As I am spending more time in the classroom this semester during my day job as Information Literacy Librarian at the College, I am constantly dealing with the question of Wikipedia, the encyclopedia anyone can edit. As part of my starting the Information Literacy program with students, I ask them if they have been told that they can't use Wikipedia. Invariably, they say yes. Then I ask them why they think that is. Invariably, they say that it is because anyone can edit it. Because professors think it is unreliable. Because professors, wrongly they say, think it isn't worthwhile.
Students get pretty riled up about it.
The reason I don't want students to use Wikipedia is not because anyone can edit it. As a matter of fact, the more time I spend on Wikipedia, the more articles I read, the more changes I track, the more I learn about the technology, the more I believe in the democratization of information, the more I think that an encyclopedia anyone can edit is cool. Very cool.
But I still don't want students to use Wikipedia for their academic research papers. I don't want students to use any encyclopedias as a resource of an academic research paper. Encyclopedias, I tell students, are starting places. They are a great place to familiarize yourself with a topic, to identify keywords, key events, key issues, key players. But going to a summarization of a topic and its issues is not research. Why are they here? They are here to do dig deeper into what they learn in encyclopedia entries, electronic or print, edited by anyone or by the elite. You, or your parents, aren't paying all this money for you to look stuff up in an encyclopedia and call it a day.
Students are here to hone their critical thinking, writing, reading, and analytical skills. In my course on Society and Technology, we have been talking a lot about how everyday people use the internet everyday. Students have been discussing how there are many skills that we expect people to just have. Knowing how to pick which electronic resources to use is one of them. As you well know, I think there is more to it than that. I think students need to be taught to differentiate and discern what makes some sources, especially electronic ones, worth while.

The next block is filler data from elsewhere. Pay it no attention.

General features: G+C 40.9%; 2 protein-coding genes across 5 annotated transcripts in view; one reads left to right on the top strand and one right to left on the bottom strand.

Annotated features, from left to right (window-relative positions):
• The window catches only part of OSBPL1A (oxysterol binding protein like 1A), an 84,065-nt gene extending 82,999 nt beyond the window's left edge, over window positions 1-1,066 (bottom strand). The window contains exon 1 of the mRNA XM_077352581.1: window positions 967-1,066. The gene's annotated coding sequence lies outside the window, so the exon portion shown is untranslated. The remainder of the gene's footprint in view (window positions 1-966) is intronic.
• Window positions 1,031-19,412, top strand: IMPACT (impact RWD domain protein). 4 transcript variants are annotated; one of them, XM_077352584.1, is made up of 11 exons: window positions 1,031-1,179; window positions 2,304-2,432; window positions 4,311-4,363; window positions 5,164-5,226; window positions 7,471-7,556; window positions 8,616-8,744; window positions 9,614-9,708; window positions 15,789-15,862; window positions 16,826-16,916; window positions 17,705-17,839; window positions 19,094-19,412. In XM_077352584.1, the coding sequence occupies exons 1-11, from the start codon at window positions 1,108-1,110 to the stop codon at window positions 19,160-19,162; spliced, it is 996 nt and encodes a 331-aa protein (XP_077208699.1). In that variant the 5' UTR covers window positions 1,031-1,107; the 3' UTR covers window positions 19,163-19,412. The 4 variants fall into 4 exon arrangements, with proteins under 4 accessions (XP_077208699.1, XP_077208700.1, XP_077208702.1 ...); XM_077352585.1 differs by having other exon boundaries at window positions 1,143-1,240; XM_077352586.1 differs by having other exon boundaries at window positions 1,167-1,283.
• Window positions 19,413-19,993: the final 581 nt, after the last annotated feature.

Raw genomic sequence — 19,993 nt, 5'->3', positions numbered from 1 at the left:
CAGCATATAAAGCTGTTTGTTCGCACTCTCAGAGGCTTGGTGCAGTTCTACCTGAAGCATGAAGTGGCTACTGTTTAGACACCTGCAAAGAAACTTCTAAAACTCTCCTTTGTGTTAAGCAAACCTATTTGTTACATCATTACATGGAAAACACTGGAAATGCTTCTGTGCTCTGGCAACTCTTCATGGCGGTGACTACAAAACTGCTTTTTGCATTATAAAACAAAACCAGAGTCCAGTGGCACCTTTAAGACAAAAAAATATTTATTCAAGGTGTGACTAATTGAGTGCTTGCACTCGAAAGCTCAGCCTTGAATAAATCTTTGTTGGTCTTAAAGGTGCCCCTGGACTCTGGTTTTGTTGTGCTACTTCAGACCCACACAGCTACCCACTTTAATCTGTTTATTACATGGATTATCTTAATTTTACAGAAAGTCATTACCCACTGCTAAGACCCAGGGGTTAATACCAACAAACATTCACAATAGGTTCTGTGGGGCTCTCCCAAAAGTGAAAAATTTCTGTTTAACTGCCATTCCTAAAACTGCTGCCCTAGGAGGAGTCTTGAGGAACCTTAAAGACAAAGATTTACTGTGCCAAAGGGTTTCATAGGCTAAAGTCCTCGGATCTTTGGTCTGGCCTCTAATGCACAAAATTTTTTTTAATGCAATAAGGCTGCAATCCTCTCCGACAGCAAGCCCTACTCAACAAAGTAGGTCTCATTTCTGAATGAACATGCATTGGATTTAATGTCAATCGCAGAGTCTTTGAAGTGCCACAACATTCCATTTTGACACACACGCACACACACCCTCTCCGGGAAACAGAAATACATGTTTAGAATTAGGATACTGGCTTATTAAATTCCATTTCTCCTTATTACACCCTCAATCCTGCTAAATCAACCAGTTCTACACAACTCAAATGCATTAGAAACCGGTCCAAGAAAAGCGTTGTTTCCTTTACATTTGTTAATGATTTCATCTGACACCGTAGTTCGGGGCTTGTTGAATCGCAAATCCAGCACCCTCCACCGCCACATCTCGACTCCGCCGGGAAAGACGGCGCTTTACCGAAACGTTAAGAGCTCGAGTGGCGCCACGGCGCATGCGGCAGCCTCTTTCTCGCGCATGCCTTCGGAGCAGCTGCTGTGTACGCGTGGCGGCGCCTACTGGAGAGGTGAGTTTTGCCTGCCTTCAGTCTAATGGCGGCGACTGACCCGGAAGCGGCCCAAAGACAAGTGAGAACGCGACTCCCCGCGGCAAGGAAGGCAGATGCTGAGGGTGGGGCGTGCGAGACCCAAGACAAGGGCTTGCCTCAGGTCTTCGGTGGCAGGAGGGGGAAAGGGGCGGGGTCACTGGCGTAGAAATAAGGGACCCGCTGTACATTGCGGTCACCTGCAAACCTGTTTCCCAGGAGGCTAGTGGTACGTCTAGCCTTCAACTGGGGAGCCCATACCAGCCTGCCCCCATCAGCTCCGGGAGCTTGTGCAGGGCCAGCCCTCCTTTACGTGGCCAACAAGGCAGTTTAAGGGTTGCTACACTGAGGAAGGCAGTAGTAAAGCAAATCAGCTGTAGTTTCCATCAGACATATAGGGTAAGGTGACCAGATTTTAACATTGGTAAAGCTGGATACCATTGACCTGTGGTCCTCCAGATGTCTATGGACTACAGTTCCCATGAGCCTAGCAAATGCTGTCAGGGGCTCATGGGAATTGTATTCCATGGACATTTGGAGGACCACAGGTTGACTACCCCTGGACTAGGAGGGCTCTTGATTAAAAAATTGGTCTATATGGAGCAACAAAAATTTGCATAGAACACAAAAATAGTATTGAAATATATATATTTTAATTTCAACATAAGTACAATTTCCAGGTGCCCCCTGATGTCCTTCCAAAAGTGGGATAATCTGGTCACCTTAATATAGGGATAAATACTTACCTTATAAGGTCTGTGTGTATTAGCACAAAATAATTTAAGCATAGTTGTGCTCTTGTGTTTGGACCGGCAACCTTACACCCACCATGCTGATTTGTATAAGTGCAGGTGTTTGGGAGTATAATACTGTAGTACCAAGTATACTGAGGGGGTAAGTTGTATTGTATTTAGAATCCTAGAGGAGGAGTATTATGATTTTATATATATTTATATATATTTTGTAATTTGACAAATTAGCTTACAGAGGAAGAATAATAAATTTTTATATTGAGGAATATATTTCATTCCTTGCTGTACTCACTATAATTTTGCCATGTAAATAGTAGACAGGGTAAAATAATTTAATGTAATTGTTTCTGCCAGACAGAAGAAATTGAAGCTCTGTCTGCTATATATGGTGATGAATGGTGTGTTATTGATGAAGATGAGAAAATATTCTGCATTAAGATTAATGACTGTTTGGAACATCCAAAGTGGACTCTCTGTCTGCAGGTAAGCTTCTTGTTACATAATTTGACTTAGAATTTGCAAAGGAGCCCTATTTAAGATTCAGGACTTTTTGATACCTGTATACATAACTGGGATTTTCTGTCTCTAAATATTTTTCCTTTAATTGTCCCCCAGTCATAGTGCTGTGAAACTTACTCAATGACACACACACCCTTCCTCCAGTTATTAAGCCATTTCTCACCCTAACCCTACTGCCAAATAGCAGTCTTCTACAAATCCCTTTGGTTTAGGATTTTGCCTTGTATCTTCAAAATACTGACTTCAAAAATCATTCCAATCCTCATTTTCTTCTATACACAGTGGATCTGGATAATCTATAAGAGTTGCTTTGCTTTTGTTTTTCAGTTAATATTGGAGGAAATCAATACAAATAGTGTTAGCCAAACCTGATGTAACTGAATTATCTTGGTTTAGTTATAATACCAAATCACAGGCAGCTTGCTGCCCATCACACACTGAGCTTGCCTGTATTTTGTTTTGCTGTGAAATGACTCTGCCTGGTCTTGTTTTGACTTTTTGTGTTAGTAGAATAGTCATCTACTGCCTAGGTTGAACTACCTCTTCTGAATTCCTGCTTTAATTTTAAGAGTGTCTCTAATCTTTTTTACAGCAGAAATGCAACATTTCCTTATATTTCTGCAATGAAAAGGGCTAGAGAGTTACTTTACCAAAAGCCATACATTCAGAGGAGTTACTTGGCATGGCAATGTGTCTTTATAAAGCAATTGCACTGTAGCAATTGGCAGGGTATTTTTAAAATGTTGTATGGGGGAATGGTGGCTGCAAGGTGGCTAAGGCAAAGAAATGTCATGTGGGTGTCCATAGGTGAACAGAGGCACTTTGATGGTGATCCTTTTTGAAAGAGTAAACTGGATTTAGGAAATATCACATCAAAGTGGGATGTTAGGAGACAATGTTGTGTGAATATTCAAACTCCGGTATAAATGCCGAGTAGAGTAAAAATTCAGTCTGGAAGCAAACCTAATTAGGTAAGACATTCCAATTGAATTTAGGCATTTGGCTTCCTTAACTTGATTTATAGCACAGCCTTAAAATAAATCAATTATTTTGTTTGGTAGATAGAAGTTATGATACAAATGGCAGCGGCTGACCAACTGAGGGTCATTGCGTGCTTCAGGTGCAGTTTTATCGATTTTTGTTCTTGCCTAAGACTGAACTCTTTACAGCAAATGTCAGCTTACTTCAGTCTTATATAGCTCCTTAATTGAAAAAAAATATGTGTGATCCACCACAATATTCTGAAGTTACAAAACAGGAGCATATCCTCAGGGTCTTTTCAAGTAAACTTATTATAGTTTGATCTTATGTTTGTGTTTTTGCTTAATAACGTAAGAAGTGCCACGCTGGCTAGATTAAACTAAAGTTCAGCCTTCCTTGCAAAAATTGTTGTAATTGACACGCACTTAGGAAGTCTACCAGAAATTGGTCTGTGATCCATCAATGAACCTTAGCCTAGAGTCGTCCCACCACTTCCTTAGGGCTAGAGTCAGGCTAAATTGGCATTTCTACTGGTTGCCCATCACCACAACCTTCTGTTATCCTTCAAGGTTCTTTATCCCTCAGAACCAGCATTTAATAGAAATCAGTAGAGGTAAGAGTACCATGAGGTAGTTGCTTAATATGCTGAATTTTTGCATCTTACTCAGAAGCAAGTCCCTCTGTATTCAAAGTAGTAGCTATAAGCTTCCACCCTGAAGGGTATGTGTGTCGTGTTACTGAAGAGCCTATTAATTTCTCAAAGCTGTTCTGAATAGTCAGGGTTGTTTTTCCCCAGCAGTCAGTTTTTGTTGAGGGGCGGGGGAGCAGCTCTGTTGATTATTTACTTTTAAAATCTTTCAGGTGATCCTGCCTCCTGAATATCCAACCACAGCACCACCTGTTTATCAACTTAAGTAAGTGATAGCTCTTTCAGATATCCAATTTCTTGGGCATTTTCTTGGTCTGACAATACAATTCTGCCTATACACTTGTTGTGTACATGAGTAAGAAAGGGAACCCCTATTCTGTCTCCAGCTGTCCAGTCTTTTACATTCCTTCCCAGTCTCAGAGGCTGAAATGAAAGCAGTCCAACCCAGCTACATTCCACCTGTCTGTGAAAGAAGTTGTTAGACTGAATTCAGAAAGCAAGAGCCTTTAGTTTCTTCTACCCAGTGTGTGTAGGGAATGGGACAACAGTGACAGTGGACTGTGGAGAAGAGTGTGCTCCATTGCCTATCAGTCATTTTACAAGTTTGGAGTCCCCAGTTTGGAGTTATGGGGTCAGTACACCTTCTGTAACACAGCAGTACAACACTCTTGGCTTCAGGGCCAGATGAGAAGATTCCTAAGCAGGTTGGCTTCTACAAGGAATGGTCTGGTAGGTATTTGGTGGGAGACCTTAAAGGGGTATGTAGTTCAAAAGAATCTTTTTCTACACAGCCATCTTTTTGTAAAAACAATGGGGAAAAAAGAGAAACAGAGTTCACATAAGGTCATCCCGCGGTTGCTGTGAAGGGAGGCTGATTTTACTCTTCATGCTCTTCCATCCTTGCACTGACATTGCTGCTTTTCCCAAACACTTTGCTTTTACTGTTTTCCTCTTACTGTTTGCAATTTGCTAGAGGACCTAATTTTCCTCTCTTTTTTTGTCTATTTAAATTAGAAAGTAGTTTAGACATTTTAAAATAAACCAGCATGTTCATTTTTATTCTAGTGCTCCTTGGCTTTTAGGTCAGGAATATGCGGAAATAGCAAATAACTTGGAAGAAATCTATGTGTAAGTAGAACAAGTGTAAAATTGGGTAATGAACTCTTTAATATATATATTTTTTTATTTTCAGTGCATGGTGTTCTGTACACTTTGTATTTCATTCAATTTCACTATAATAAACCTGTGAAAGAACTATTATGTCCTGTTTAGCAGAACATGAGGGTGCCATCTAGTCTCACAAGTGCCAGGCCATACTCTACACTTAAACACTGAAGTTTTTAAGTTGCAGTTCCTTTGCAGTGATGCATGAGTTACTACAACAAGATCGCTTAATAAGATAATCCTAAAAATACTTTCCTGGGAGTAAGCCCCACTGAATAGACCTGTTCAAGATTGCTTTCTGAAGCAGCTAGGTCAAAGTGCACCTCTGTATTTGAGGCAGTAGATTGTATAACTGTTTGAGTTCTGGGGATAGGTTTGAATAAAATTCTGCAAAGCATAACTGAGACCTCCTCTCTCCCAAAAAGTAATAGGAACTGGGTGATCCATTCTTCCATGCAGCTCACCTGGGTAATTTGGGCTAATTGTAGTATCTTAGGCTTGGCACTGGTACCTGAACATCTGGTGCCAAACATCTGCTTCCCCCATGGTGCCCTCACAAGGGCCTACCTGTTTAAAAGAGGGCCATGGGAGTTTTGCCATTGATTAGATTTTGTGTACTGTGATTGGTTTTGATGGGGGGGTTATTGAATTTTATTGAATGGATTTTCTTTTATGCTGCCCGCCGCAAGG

Part of that process asks them to think about what their goals are for their research. What do they expect the information they need for their work (or play) to look like? What do they expect it to do? I have been doing a lot of activities with students on these questions and it has been working very well. The students buy into a list of expectations that they create. They are willing to think differently when we start talking about goal they have, rather than goals or expectations their teachers have.
Much like Kim Leeder points out in this post from the ACRLblog, a few years ago I took a different tack on Wikipedia. But it has changed and so have I. I think Wikipedia will continue to improve and continue to flourish, especially if Aaron Swartz gets his way and connects the Open Library with Wikipedia. But that's another, and forthcoming, post.
So where does Wikipedia belong in the research process: as a place to start it. But it is just that: a starting place. It does not belong on a Works Cited page. But it can surely be a useful resource in figuring out what does.